Summary of Art, Inc. by Lisa Congdon and Meg Mateo Ilasco

BookSummaryClub Blog Summary of Art, Inc. by Lisa Congdon and Meg Mateo Ilasco

The general thought is that to be an artist, one has to suffer. Their work is often underappreciated or they struggle to sell it. But does it really happen that way? Are artists confined to a life of struggle until they gain recognition? The truth is just like their art, every artist’s journey is unique. However, to be successful, every artist should also have a good business mind. 

It’s not just about being a creative genius. You have to know your market, know where your advertisements will be best seen and how to sell your work. Sure, it is a little extra work on your part but it is what sets successful artists apart from the struggling ones. 

In this book summary readers will discover:

  • You can’t strive to be like other artists, authenticity sets you apart
  • Know your values
  • Promotion is key
  • The modern world has its advantages for artists
  • Exhibitions still work
  • Artists need creative breaks to refuel

Key lesson one: You can’t strive to be like other artists, authenticity sets you apart

Do you admire Vincent van Gogh? He was an incredibly talented artist even though most of his work came to light after his death. However, if you admire him as an artist, it does not mean you need to suffer as he did when he was alive. No matter how good they were, trying to be like them will get you nowhere. Who says you can’t live with your supportive circle of friends or family? Why do artists always have to be isolated, anti-social and struggling to make ends meet? As an artist, you cannot emulate others, you have to be your authentic self.

Other than your talent and creativity, what is important is that you retain your passion for your art and that you put in the hard work needed to succeed. Where you stay and how little money you have is of no consequence. Neither is where you studied or who your mentors were. It is nothing but a myth and one that artists need to let go of. Your work is a reflection of your own experiences and history. It is as unique as you are. Therefore there is no such thing as following what other artists did as a way to succeed. If you do this, you will not be able to embrace innovation, new techniques and be inspired by the things that surround you.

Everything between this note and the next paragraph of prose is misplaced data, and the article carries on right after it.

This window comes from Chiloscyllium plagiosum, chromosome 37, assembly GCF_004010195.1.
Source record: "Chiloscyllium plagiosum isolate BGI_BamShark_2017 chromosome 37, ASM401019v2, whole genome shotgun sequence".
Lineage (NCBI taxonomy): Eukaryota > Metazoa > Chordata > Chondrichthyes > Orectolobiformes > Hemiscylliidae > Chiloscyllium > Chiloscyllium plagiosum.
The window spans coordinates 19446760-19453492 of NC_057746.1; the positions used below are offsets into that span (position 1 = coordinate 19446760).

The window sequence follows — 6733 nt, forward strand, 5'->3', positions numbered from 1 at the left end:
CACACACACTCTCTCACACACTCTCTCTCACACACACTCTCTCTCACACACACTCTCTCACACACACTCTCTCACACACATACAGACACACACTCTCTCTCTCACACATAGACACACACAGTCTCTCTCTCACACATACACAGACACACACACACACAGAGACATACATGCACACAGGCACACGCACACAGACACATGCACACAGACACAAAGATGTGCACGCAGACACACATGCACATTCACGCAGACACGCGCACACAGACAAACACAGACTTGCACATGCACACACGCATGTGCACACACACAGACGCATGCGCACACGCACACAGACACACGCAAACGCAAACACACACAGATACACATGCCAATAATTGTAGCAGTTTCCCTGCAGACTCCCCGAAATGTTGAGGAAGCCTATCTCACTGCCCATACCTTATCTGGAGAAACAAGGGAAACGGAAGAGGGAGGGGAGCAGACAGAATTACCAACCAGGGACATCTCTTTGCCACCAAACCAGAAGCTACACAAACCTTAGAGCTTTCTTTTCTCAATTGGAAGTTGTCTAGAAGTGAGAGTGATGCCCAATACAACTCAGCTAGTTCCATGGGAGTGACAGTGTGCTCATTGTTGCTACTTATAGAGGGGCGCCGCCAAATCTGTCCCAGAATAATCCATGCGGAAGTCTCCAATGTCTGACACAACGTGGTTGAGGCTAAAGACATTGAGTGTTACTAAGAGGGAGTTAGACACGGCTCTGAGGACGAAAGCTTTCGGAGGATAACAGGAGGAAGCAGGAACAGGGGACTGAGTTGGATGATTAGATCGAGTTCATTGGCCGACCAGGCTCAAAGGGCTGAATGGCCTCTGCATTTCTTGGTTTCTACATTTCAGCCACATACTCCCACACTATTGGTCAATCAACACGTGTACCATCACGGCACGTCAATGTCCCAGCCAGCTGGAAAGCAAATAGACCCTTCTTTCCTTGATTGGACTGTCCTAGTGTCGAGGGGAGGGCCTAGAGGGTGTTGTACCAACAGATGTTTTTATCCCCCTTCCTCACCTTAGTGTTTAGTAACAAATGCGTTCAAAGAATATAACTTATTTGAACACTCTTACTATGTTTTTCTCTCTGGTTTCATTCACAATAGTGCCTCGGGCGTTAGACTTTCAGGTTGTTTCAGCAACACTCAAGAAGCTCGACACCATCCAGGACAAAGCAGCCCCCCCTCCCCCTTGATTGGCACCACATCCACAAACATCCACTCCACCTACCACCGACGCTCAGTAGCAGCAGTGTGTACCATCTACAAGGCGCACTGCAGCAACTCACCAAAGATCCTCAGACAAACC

Key lesson two: Know your values

There are many things you need to consider when you decide to be an artist. Beyond deciding on the type of art you would like to create, you also have to consider if you want it to be your main source of income. If you do, then you need to start thinking like an entrepreneur. You need to determine what type of artist you want to be, the image you want to project and your most important values.

Values will be integral not only to what type of artist you are but also to the type of customers you attract. For example, if one of your values is to strive to be environmentally friendly in your work, you may choose the materials you use more carefully, avoid working for some companies and attract other companies that appreciate your values. 

Whichever route you choose, it will take time and you must be patient. Identify your goals and take the steps necessary to achieve them. As an artist, do not believe that your work starts and ends in your studio. You must be prepared to deal with the outside world and all that will be required of you to make your business a success. That means you must be prepared for the admin side of things as well. Paperwork, filing tax papers, acquiring business permits – these are all things you need to do as well. 

Key lesson three: Promotion is key

As an artist, your work is the most important thing. However, in order to sell your art and get your name out there, you have to be a skilled promoter. In this day and age, you have one great advantage – the internet. 

The internet affords you many opportunities to get your name and work to reach more people. Social media offers you an easy way to promote your work. Some, even have promotional tools that you can use. You also need to ensure that you have a website that is user friendly and allows people to view your work and get to know about you as an artist. Also important is that the domain name is easy to remember so that people can easily recommend it to others. You can also try blogging to share your inspirations, thoughts and accomplishments. If you do try blogging, you should ensure that you stick to topics that align with your interests. 

Lastly, you can also attempt to contact the press. The best way to approach this is to do your research and make a list of blogs and magazines that you want to contact. Once you have the list, get the names and contact details of their editors. You can then send the editors a carefully put together press kit that contains your contact details, your biography, resume and press releases.

Key lesson four: The modern world has its advantages for artists